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EDITOR’S NOTE jing and performance related gear takes centre stage again in this edition of BPM Tech. For some time now the boundaries have been blurred on so many fronts thanks to the incredible advances in technology and computer processing. Clear evidence of this is in the content we cover this edition. Take for example the new Denon SC3900 Media Player featured on our front cover. This player firmly places you in the digital age of DJing yet sustains the original core ingredient - beat-mixing - by including a platter perfectly weighted with the same torque as the Technics SL-1200 turntable. The unit is a CD player, a Media player (thumb drives and hard drives) and a controller for seamless control of DJ software. But it’s the platter that intrigues me; no matter how fast technology is developing and changing the nature of DJing, it seems we still cannot get away from the original performance tool for DJs; the turntable. It certainly makes one think twice about the [now very tired] debate of what a real DJ is and whether ‘laptop DJs’ are the real deal or not. Units such the SC3900 certainly offer the best of every world in this respect as do DJ programs such as Traktor Scratch Pro and Mixvibes Cross, both of which offer Timecode for interfacing with turntables and CD players. The Cross software will be reviewed in the near future but for now check out Mixvibes’ new U-Control Pro DJ Controller, complete with Cross DJ software. The review is on Pg. 16. But speaking of blurring the lines between oldskool and nuskool Native Instruments’ new Traktor Pro 2.5 and Kontrol F1 remix


controller is certainly leading the charge. Whilst I am sure Ableton Live users will be crying foul as they remind us that what NI have introduced into Traktor Pro has been available in Ableton forever, and that devices such as the Akai APC20/40 etc have all been able to do what the F1 now does. What makes this development so significant in my opinion is that DJs, (as opposed to producers and beat-junkies) will become much more involved with remixing than ever before. You can read all about it on Pg 14 where I attempt to distil the product down to its basic use. But if you are a beat-junkie check out the Beat Thang as reviewed on Pg. 6 and if you are new to DJing have a look at the very well priced Gemini CDJ-650 reviewed on Pg. 12, a professional player at an entry-level price. It’s not all futuristic this edition. Witness our two page spread on the good old fashion headphone which too has come a long way but still remains 2 speakers in head-dress to fit, heh heh. Jokes aside this is such an important piece of gear both in the studio and behind the decks. We feature some of the latest models to look out for although it must be said, these are just some of the many brands out there. DAVE MAC Editor-in-Chief Don’t forget to visit for daily gear news.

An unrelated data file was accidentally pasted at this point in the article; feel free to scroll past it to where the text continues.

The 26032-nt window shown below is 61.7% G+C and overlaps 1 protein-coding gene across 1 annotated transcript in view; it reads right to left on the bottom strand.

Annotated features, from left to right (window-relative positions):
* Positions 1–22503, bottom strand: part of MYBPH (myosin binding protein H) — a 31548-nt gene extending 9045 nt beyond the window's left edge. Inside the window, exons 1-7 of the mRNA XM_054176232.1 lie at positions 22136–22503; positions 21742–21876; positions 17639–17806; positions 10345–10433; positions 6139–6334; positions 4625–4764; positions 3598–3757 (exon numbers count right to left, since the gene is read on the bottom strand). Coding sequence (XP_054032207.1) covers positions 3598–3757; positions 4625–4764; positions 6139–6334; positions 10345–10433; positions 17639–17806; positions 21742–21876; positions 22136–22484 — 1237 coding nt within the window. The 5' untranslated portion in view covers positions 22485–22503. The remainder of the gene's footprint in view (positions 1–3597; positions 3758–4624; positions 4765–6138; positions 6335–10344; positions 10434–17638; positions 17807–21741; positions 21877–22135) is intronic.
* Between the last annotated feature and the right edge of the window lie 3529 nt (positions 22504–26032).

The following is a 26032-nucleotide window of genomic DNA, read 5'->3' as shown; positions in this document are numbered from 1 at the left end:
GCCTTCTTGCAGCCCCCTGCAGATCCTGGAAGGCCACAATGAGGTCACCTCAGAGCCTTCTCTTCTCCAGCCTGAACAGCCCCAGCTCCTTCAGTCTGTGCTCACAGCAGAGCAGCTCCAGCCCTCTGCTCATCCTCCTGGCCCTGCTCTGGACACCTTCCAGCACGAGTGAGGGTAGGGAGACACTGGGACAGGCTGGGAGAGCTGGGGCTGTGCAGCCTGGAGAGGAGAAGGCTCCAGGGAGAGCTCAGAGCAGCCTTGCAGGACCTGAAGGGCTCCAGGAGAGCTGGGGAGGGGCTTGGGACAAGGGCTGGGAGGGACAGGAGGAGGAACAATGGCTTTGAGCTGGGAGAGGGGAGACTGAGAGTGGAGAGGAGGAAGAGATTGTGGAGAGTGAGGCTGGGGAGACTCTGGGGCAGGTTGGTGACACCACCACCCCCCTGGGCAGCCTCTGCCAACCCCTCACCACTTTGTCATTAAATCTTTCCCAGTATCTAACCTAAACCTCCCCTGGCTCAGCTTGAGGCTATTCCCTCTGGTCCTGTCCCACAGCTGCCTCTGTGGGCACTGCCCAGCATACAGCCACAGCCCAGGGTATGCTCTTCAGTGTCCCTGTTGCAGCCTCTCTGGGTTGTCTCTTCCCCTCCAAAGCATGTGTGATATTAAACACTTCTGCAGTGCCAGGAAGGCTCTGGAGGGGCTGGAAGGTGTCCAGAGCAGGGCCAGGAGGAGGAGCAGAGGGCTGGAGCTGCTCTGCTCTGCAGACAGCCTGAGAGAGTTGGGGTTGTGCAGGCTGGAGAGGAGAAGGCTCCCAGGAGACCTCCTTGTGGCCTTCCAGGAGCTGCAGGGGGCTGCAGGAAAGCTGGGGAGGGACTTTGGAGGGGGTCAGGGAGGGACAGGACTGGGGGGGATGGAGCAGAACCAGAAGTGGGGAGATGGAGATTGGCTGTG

By Dave Skinz

DENON SC3900 A DIGITAL DISTINCTION IN AWESOMENESS Price: R 10, 495.00 Supplier: Audiosure Tel: (011) 790 4600

What Is It? The Denon SC3900 is the new top of the line Media Player and Controller from Denon DJ which replace's the DNSC3700. One of the biggest features on the new flagship model [carried over from the SC3700] is a 12 pole electric motor directly driving the platter with an adjustable torque setting in 0.1 increments from 1.0 Kg/nm to 3.0 Kg/nm. The default setting for the platter is set to 1.7 Kg/nm, which coincidentally is the exact same torque figure that the now defunct Technics SL range of turntables produced. Add platter start and stop times and 33 or 45 speed selector and now you can really begin to see how far Denon have gone to emulate the vinyl feel. Details on the platter even extend down to an infrared stroboscope to check the platter is accurate and it is really a sight to see [and feel] in motion. Now if that doesn’t pique your interest then settle down and carry on reading because the SC3900 is a beast on so many levels. One of the key features of the SC3900 has to be the multitude of file formats and modes that it can perform in, and how quickly and painlessly it can switch between sources. The default mode runs off a format that in my opinion is on its way out, the humble 74